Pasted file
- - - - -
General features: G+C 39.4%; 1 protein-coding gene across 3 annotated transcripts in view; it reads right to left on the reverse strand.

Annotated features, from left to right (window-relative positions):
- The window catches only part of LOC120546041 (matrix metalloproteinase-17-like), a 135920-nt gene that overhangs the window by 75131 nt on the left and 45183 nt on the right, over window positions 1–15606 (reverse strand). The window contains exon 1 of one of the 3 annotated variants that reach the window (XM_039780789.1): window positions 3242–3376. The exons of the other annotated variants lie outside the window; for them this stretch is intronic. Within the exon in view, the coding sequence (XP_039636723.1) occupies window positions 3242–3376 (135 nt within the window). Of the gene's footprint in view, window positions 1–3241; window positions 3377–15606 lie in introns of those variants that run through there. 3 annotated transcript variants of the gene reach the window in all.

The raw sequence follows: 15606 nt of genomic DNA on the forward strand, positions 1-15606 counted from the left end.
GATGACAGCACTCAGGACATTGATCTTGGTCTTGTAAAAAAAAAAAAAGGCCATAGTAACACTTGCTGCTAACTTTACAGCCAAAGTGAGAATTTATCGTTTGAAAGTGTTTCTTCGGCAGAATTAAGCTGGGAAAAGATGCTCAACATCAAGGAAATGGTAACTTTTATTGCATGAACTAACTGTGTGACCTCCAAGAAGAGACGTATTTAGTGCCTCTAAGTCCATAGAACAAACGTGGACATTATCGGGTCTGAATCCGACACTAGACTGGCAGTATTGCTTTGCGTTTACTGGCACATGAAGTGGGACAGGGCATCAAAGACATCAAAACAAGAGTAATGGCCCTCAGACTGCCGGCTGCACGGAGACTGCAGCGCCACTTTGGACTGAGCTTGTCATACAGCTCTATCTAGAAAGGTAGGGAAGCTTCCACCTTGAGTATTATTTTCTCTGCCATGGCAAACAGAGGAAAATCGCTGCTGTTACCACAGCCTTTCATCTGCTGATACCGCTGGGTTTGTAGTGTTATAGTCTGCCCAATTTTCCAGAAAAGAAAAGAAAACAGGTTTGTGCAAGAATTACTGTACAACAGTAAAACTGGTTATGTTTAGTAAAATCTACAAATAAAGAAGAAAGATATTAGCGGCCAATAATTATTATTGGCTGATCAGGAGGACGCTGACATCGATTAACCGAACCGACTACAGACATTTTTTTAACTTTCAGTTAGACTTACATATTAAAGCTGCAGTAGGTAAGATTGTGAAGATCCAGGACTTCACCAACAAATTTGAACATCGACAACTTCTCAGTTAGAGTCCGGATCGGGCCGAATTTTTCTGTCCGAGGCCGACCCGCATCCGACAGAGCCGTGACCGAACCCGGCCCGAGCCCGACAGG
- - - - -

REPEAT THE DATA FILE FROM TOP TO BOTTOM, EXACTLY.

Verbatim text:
General features: G+C 39.4%; 1 protein-coding gene across 3 annotated transcripts in view; it reads right to left on the reverse strand.

Annotated features, from left to right (window-relative positions):
- The window catches only part of LOC120546041 (matrix metalloproteinase-17-like), a 135920-nt gene that overhangs the window by 75131 nt on the left and 45183 nt on the right, over window positions 1–15606 (reverse strand). The window contains exon 1 of one of the 3 annotated variants that reach the window (XM_039780789.1): window positions 3242–3376. The exons of the other annotated variants lie outside the window; for them this stretch is intronic. Within the exon in view, the coding sequence (XP_039636723.1) occupies window positions 3242–3376 (135 nt within the window). Of the gene's footprint in view, window positions 1–3241; window positions 3377–15606 lie in introns of those variants that run through there. 3 annotated transcript variants of the gene reach the window in all.

The raw sequence follows: 15606 nt of genomic DNA on the forward strand, positions 1-15606 counted from the left end.
GATGACAGCACTCAGGACATTGATCTTGGTCTTGTAAAAAAAAAAAAAGGCCATAGTAACACTTGCTGCTAACTTTACAGCCAAAGTGAGAATTTATCGTTTGAAAGTGTTTCTTCGGCAGAATTAAGCTGGGAAAAGATGCTCAACATCAAGGAAATGGTAACTTTTATTGCATGAACTAACTGTGTGACCTCCAAGAAGAGACGTATTTAGTGCCTCTAAGTCCATAGAACAAACGTGGACATTATCGGGTCTGAATCCGACACTAGACTGGCAGTATTGCTTTGCGTTTACTGGCACATGAAGTGGGACAGGGCATCAAAGACATCAAAACAAGAGTAATGGCCCTCAGACTGCCGGCTGCACGGAGACTGCAGCGCCACTTTGGACTGAGCTTGTCATACAGCTCTATCTAGAAAGGTAGGGAAGCTTCCACCTTGAGTATTATTTTCTCTGCCATGGCAAACAGAGGAAAATCGCTGCTGTTACCACAGCCTTTCATCTGCTGATACCGCTGGGTTTGTAGTGTTATAGTCTGCCCAATTTTCCAGAAAAGAAAAGAAAACAGGTTTGTGCAAGAATTACTGTACAACAGTAAAACTGGTTATGTTTAGTAAAATCTACAAATAAAGAAGAAAGATATTAGCGGCCAATAATTATTATTGGCTGATCAGGAGGACGCTGACATCGATTAACCGAACCGACTACAGACATTTTTTTAACTTTCAGTTAGACTTACATATTAAAGCTGCAGTAGGTAAGATTGTGAAGATCCAGGACTTCACCAACAAATTTGAACATCGACAACTTCTCAGTTAGAGTCCGGATCGGGCCGAATTTTTCTGTCCGAGGCCGACCCGCATCCGACAGAGCCGTGACCGAACCCGGCCCGAGCCCGACAGG